Molecular and Functional Diversity of Mammalian Na+/H+ Exchangers

  • John Orlowski
  • Sergio Grinstein


Excess acid produced by cellular metabolism must be buffered or actively extruded in order to maintain acid-base equilibrium and proper cell function. In mammalian as well as other eukaryotic cells, restoration of steady-state pH following acidification is achieved most efficiently by the electroneutral exchange of intracellular H+ for extracellular Na+; a process that is mediated by a family of integral membrane cation transporters commonly referred to as Na+/H+ antiporters or exchangers (NHE). Aside from cytoplasmic pH homeostasis, the NHEs contribute to a spectrum of other physiological processes, including cell volume regulation, fluid secretion, and salt and water absorption across epithelia (1, 2, 3, 4). Additionally, NHE activity is thought to influence cellular events such as adhesion, migration, proliferation, and apoptosis (5,6). Abnormal activities of certain NHEs are also associated with the progression of several disease states, including essential hypertension (7,8), congenital secretory diarrhea (9), diabetes (10, 11, 12, 13), and ischemia/reperfusion-induced injuries to tissues such as heart (14), brain (15) and kidney (16,17). This review is intended to briefly summarize recent findings regarding the molecular and functional heterogeneity of the mammalian NHE gene family.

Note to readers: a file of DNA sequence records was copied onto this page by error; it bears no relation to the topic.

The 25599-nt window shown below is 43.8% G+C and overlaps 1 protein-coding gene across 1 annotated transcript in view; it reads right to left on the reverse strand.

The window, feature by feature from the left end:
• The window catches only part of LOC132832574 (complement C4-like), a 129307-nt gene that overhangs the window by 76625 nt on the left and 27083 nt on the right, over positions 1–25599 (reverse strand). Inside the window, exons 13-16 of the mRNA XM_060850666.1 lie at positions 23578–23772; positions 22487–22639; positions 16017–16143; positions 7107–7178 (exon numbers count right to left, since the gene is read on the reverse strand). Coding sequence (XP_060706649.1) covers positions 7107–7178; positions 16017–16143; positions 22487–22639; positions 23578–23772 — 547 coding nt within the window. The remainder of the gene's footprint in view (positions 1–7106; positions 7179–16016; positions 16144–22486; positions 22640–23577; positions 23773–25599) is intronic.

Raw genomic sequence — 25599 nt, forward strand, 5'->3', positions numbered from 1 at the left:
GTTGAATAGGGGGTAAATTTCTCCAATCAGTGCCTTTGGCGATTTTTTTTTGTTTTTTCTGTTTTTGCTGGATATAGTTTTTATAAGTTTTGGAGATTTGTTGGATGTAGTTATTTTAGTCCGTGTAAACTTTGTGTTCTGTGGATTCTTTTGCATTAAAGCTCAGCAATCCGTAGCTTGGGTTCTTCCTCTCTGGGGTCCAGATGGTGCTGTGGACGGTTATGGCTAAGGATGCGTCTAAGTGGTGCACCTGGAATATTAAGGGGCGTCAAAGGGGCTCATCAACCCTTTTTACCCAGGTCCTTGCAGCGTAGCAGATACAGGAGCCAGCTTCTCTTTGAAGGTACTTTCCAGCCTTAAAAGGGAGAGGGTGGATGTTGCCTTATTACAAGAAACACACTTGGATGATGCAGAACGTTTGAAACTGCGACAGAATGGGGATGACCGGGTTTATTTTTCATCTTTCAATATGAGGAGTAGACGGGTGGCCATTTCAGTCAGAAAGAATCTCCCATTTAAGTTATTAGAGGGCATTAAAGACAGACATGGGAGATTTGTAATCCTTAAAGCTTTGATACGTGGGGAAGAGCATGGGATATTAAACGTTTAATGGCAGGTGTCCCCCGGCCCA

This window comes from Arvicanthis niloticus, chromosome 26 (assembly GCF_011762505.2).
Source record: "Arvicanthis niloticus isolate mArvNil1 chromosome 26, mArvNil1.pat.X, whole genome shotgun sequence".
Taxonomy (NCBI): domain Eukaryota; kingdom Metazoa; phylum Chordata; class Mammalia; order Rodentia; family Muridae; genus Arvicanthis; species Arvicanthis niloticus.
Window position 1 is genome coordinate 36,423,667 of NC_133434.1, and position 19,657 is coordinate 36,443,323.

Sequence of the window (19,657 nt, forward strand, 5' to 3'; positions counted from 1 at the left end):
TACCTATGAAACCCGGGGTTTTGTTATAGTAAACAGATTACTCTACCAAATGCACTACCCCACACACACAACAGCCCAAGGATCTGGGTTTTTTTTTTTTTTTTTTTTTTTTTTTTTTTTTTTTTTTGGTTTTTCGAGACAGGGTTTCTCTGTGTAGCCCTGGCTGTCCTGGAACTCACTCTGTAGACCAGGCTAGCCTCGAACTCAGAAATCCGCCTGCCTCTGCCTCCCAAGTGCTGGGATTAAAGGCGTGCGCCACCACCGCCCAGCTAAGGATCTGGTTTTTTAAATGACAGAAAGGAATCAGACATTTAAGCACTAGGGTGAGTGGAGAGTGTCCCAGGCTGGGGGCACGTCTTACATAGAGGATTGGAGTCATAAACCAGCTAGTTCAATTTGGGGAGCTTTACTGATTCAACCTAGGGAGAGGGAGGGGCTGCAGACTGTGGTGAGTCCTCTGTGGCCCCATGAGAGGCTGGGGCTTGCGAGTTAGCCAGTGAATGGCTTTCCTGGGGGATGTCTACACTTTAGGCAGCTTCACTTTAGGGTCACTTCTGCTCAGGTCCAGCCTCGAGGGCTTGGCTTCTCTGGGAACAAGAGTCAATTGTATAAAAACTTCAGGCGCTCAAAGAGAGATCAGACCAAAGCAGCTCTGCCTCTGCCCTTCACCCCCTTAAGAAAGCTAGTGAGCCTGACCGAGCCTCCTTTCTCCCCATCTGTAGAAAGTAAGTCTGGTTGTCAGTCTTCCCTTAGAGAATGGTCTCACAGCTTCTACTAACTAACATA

Macular Densa NHEI Inhibitor Exchanger Gene Autosomal Dominant Spinocerebellar Ataxia Proper Cell Function 
These keywords were added by machine and not by the authors. This process is experimental and the keywords may be updated as the learning algorithm improves.


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Copyright information

© Springer Science+Business Media New York 2003

Authors and Affiliations

  • John Orlowski
    • 1
  • Sergio Grinstein
    • 2
  1. 1.Department of PhysiologyMcGill UniversityMontrealCanada
  2. 2.Programme in Cell BiologyThe Hospital for Sick Children Research InstituteTorontoCanada

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